Adam Friedman, MD, FAAD, outlined his five rules to ensure an effective atopic dermatitis management plan and discussed the current treatments available.
Although generally considered a childhood disease, atopic dermatitis (AD) affects nearly 11% of adults, 10% of whom first experience the skin condition as an adult, Adam Friedman, MD, FAAD, said during a presentation at the ODAC Preconference Sneak Peek Inflammatory Diseases Symposium held virtually in December 2020.1 Friedman is interim chair of the Department of Dermatology, residency program director, and director of the Supportive Oncodermatology Clinic at the George Washington University School of Medicine and Health Sciences in Washington, DC.
“Just because there’s no past history [of disease] at childhood or adolescence doesn’t mean it can’t be atopic dermatitis [in an adult], and a very large subset, roughly a third, have moderate-to-severe disease,” Friedman said.
For many patients, AD’s effects go beyond red, weepy blisters or patches on the skin. In results of an Atopic Dermatitis in America survey, 61% of adults with AD reported pain from their disease.2 Moreover, 33% said they experience pain at least once a week, and 5% reported having pain daily. The findings also showed a correlation between disease severity and pain frequency.
Additionally, the survey found that among 7 disorders examined, AD was associated with an overall higher total impact on quality of life compared with heart disease, food allergies, diabetes, and autoimmune disorders in both men and women.2
“One thing we don’t think or talk about when it comes to atopic dermatitis is pain, and... this is also a very painful condition,” Friedman said. “It’s important to be aware of that and to ask our patients about pain, both from a management standpoint and in terms of the DIY approach that they’re taking at home to not just manage itch but maybe pain, as well.”
In 2014, the American Academy of Dermatology (AAD) came out with guidelines to facilitate diagnosis of AD, which recommended assessing severity by asking patients about itch, sleep, persistence of disease, and the impact on daily activities.3
Although no biomarkers currently exist, Friedman suggested that clinicians use diagnostic criteria for AD; remember the many expressions of erythema, especially when presented on darker skin types, and, when in doubt, biopsy an area that has not been treated for at least two to three weeks.
Friedman also advised employing the AD yardstick to determine treatment and management based on disease severity.4 This method is categorized by nonlesional, mild, moderate, and severe disease. Best practices include reassessing AD control every four to eight weeks for the first three months to determine whether the therapy is working and giving patients a written action plan to promote proper medication use and adherence.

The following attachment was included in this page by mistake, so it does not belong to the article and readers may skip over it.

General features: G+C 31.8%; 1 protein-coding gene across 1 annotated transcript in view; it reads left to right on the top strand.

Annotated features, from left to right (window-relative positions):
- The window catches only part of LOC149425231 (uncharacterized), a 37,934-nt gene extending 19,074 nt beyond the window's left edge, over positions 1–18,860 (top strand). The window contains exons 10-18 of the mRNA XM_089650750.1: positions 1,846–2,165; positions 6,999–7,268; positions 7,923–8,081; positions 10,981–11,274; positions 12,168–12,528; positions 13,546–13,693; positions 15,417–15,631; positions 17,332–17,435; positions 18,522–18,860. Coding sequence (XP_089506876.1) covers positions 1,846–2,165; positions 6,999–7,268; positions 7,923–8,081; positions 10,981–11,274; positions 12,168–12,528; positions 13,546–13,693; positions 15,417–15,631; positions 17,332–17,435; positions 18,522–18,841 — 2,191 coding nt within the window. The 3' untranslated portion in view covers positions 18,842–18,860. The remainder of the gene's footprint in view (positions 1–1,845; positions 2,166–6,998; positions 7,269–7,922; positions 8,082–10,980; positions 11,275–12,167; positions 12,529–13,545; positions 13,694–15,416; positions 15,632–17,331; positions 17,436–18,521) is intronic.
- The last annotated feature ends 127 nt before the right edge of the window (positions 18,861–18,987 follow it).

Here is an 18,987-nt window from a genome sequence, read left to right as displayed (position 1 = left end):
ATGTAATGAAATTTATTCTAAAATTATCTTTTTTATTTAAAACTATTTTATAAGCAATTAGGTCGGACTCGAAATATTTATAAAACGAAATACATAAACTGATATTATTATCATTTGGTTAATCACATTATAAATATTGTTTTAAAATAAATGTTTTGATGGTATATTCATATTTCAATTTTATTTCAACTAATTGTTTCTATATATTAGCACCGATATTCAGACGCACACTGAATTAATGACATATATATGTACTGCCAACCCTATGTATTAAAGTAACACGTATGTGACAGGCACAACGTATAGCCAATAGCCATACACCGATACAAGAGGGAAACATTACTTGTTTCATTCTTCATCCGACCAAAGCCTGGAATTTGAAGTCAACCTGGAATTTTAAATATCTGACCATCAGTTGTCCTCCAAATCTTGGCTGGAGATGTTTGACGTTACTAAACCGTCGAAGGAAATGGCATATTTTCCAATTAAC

“But no matter where you are, from nonlesional to severe, certain rules always apply, such as basic management and trigger avoidance,” Friedman said. “We need both an active and a long-term management arm.”
SIMPLE STEPS TO MANAGE AD
Physicians can follow Friedman’s five rules to ensure an effective AD management plan, which he calls “Easy E’s.”
Friedman also gave tips on encouraging trigger avoidance among patients, creating an active and long-term management plan, and using appropriate soaps. He suggested avoiding “true” soaps and paying attention to pH to protect the acid mantle, recommending that patients with AD use moisturizing, soap-free and modified surfactant cleansers.
Bathing education is also vital for AD management, according to Friedman. He prefers that patients take baths rather than showers, especially during flare-ups. There is no standard for the frequency, type, or duration of bathing for patients with AD.
Friedman also recommended generous use of moisturizers with these three ingredients categories: emollients, occlusives, and humectants.
TOPICAL AND SYSTEMIC THERAPIES
An AD management plan might include topical steroids used to suppress inflammation and pruritus, which continues to be the mainstay of treatment, according to Friedman. He recommended that clinicians “hit hard” with strong steroids and then scale down to a maintenance regimen.Starting with a lower-potency steroid that ultimately needs to be used for longer can lead to the expected problems ranging from thinning skin, stretch marks, and telangiectasia to perioral dermatitis and rashes.
If patients hesitate to use topical steroids because of possible adverse effects, Friedman urged discussing those concerns and pointing out that abuse, not proper use, creates problems.
“If excessive amount of greater than 50 g per week is avoided, and treatment vacations are implemented as per the product indication, it appears that superpotent topical steroids may be safe to use over the long haul, without causing systemic effects,” wrote the authors of a 2017 study.5
Topical AD treatments also include calcineurin inhibitors and phosphodiesterase 4 inhibitors.
The systemic therapies azathioprine, cyclosporine, methotrexate, and mycophenolate are currently used off-label for AD. Meanwhile, JAK1 and JAK1/2 inhibitors such as baricitinib, abrocitinib, and upadacitinib are being investigated to treat moderate-to-severe AD and appear to be effective. “It’s all about picking the right regimen for the right patient, not taking a one-size-fits-all [approach],” Friedman said.
Disclosure: Friedman reports working with Aclaris, Allergan, Aveeno, Berg, Biogen, Corbus Pharmaceuticals, Dermira, Eli Lilly and Company, Encore, Exeltis, FSD Pharma, Galderma, Greenway Therapeutix, G&W Laboratories, Hoth Therapeutics, IntraDerm, La Roche-Posay, Loréal, Menlo Therapeutics, MicroCures, Novartis, Pfizer, Sonoma Pharmaceuticals, TruPotency, Valeant, and Zylo Therapeutics.